My two years absence from Nagano brought me a few surprises. The emergence of new shops was one thing, the staying power of old shops was another. During my stroll, I was glad to find that the familiar shop fronts from my childhood were still gracing along the main street…

A fruit seller near the Niō-mon. The scale and appearance of the stall was virtually unchanged for decades…

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I imagine their right to trade within the Zenkō-ji compound must be hereditary and protected from any new commercial development. Otherwise, who could survive this long without not selling much like this…

This shop in Daimon area sold all sorts of Japanese knick-knacks. Ceramic pots, cups, pitchers, dishes & plates, porcelain figurines in all sizes, materials & shapes, tea towels, woven baskets, iron kettles, wallets, small luggage, handkerchiefs, etc…

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The shop would be a godsend for anyone who ran out of the idea for souvenirs home. They stocked a variety of cute Japanese things at reasonable prices.

The placard says “From proper-fat, semi-fat to semi-skinny, we provide for all sizes”…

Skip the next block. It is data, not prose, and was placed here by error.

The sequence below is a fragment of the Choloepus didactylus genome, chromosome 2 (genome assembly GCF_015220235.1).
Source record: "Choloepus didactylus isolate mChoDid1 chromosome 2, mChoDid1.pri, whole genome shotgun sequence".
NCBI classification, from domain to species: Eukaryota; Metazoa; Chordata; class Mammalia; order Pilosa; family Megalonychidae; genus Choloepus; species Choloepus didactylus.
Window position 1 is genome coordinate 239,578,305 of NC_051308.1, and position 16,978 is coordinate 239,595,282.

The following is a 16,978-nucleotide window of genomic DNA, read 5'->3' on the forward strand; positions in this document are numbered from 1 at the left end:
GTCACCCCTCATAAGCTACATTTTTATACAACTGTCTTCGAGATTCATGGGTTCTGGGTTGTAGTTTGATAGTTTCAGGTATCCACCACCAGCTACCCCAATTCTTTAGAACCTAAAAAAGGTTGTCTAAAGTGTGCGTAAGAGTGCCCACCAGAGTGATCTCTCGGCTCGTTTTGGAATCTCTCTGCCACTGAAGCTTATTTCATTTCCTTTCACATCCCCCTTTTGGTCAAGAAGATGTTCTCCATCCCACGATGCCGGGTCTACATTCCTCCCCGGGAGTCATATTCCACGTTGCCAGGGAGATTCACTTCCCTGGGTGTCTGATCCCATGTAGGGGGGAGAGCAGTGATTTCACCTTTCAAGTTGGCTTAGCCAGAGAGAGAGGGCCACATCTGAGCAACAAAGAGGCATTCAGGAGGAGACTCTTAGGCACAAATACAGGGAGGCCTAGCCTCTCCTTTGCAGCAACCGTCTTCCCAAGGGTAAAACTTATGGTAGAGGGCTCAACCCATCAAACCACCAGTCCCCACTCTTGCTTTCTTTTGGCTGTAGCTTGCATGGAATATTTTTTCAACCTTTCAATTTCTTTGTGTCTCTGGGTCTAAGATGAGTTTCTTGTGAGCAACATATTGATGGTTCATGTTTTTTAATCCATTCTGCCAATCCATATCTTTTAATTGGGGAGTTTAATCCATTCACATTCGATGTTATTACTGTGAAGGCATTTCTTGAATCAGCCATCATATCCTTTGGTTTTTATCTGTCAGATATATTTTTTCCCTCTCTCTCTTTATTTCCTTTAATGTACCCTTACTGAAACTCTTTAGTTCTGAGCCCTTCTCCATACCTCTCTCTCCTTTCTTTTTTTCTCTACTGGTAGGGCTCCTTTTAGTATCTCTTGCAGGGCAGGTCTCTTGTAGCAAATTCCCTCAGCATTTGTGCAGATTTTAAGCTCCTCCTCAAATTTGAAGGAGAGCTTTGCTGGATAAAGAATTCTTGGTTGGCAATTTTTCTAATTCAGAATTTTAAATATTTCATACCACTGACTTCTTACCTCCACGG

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This clothing shop on Chuō-douri, I had never seen anyone in there. The items on sale were perpetually the same, targeting local old people who would clad in subdued tones of browns and murky greens. I guess they must own a shop plot for generations. How do they make enough profit to keep this shop stay opened, I have no idea.

This shop by the west entrance of Gondō was filled with toys for kids of all ages…

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Their shop window was covered with their merchandise. From Japanese anime figures to posters of nostalgic American silver screen stars, the items on offer were diverse. The shop reminded me an Otaku (おたく/オタク)’s bedroom.

When it came to traditional toyshops there were a couple of them near Gondō arcade.

This shop was specialised in Igo (囲碁).